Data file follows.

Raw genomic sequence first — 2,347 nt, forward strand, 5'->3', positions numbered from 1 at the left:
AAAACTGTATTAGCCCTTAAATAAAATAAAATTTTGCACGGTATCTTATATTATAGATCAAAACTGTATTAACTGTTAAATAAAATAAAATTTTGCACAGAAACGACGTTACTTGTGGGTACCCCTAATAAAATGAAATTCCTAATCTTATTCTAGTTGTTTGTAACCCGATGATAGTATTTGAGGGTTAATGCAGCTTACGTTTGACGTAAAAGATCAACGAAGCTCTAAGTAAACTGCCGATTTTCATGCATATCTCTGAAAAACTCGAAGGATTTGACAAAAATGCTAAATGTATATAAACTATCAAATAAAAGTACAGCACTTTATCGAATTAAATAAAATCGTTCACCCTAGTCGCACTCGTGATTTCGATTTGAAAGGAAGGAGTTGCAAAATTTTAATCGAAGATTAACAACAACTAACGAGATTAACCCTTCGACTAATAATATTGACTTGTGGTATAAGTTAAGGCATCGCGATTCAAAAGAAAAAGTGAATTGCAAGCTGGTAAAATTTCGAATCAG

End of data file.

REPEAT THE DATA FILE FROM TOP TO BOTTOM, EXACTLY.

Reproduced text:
Raw genomic sequence first — 2,347 nt, forward strand, 5'->3', positions numbered from 1 at the left:
AAAACTGTATTAGCCCTTAAATAAAATAAAATTTTGCACGGTATCTTATATTATAGATCAAAACTGTATTAACTGTTAAATAAAATAAAATTTTGCACAGAAACGACGTTACTTGTGGGTACCCCTAATAAAATGAAATTCCTAATCTTATTCTAGTTGTTTGTAACCCGATGATAGTATTTGAGGGTTAATGCAGCTTACGTTTGACGTAAAAGATCAACGAAGCTCTAAGTAAACTGCCGATTTTCATGCATATCTCTGAAAAACTCGAAGGATTTGACAAAAATGCTAAATGTATATAAACTATCAAATAAAAGTACAGCACTTTATCGAATTAAATAAAATCGTTCACCCTAGTCGCACTCGTGATTTCGATTTGAAAGGAAGGAGTTGCAAAATTTTAATCGAAGATTAACAACAACTAACGAGATTAACCCTTCGACTAATAATATTGACTTGTGGTATAAGTTAAGGCATCGCGATTCAAAAGAAAAAGTGAATTGCAAGCTGGTAAAATTTCGAATCAG